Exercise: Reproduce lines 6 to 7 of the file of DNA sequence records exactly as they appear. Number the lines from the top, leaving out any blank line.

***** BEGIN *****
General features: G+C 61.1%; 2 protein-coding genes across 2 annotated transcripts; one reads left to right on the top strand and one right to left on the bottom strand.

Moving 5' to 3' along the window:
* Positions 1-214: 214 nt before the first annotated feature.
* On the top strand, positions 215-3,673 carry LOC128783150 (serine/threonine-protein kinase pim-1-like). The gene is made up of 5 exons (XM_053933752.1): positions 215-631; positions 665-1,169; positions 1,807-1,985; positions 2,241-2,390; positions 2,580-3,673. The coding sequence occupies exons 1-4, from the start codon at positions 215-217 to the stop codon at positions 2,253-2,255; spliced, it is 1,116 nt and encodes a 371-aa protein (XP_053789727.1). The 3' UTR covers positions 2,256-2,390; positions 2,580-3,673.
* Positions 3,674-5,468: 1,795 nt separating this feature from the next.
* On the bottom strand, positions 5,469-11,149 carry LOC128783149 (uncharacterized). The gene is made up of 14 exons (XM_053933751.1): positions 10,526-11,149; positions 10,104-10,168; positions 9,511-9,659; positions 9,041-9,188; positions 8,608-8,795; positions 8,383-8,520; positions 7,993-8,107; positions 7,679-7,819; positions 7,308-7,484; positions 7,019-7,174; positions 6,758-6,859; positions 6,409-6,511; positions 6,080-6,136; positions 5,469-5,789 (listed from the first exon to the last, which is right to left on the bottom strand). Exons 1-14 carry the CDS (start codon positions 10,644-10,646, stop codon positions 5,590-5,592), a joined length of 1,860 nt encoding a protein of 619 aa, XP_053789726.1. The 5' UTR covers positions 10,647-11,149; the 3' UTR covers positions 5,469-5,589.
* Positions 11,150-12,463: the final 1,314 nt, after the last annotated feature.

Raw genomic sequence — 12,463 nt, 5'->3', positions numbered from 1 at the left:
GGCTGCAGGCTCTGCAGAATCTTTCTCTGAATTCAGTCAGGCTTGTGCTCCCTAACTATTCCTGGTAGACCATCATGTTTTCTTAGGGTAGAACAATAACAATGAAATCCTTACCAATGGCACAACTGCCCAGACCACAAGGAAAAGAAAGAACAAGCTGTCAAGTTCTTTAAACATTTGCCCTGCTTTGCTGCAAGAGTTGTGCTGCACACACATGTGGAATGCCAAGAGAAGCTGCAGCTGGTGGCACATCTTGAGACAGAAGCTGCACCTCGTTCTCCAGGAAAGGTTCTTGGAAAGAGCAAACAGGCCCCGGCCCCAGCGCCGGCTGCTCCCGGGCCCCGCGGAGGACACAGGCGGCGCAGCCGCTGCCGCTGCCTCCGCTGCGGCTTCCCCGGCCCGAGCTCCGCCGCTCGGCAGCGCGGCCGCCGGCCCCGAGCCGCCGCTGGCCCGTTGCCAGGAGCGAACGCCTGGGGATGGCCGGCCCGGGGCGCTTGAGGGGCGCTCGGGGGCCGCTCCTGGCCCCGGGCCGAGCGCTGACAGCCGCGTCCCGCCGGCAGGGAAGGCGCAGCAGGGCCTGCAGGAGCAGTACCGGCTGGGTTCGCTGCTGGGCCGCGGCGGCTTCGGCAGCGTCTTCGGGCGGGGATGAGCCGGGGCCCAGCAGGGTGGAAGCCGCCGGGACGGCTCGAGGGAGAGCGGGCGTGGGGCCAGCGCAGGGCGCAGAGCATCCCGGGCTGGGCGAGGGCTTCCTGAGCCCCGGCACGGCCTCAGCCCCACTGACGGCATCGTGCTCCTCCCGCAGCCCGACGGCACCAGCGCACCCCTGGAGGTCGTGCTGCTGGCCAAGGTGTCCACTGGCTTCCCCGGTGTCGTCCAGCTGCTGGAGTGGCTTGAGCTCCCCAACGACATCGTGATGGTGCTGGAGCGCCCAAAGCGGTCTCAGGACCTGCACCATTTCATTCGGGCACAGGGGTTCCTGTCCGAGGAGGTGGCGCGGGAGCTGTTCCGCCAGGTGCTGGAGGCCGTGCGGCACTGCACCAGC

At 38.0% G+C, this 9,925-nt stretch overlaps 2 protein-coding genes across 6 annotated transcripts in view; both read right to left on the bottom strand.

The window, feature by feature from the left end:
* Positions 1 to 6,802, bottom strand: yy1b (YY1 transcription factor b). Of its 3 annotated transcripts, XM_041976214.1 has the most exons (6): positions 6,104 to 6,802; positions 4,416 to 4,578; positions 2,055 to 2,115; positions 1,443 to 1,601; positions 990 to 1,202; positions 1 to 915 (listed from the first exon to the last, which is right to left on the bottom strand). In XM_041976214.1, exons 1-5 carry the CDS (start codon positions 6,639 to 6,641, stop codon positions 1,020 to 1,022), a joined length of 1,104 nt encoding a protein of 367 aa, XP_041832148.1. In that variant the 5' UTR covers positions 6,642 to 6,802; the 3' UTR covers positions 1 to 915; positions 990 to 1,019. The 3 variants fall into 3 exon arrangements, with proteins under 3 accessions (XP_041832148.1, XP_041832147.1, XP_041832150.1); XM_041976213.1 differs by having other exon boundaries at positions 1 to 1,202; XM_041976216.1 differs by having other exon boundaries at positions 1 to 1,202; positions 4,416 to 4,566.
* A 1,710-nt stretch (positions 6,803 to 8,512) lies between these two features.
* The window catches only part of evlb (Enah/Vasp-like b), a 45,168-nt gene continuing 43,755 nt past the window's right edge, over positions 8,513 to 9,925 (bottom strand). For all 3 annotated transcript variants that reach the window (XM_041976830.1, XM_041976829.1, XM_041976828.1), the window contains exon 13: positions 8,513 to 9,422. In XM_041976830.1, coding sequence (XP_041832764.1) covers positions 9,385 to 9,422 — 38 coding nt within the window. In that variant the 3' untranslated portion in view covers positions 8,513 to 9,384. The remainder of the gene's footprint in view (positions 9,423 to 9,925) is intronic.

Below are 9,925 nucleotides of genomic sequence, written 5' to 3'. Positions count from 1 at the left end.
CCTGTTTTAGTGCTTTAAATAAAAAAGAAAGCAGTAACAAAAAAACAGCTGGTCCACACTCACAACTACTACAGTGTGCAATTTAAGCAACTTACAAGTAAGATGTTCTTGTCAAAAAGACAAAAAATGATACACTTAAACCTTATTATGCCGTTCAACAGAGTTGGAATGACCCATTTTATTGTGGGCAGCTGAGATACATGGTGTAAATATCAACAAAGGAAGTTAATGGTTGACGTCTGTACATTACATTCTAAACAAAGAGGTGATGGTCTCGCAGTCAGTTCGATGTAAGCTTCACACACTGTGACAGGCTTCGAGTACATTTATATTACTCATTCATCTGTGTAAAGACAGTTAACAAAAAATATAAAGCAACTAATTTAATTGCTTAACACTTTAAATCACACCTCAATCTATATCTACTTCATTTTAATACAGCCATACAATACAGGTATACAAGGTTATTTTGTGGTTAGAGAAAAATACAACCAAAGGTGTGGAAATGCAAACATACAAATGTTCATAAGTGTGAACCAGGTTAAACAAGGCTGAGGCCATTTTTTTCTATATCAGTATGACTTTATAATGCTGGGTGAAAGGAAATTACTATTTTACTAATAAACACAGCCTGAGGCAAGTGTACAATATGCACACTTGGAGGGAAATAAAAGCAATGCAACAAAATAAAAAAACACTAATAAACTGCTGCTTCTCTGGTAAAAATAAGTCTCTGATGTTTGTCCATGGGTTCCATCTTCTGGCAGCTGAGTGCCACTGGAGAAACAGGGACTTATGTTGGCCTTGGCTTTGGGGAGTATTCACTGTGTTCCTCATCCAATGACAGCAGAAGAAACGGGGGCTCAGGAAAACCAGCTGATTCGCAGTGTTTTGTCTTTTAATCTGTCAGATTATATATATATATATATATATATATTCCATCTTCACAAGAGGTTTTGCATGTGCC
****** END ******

* On the bottom strand, positions 5,469-11,149 carry LOC128783149 (uncharacterized). The gene is made up of 14 exons (XM_053933751.1): positions 10,526-11,149; positions 10,104-10,168; positions 9,511-9,659; positions 9,041-9,188; positions 8,608-8,795; positions 8,383-8,520; positions 7,993-8,107; positions 7,679-7,819; positions 7,308-7,484; positions 7,019-7,174; positions 6,758-6,859; positions 6,409-6,511; positions 6,080-6,136; positions 5,469-5,789 (listed from the first exon to the last, which is right to left on the bottom strand). Exons 1-14 carry the CDS (start codon positions 10,644-10,646, stop codon positions 5,590-5,592), a joined length of 1,860 nt encoding a protein of 619 aa, XP_053789726.1. The 5' UTR covers positions 10,647-11,149; the 3' UTR covers positions 5,469-5,589.
* Positions 11,150-12,463: the final 1,314 nt, after the last annotated feature.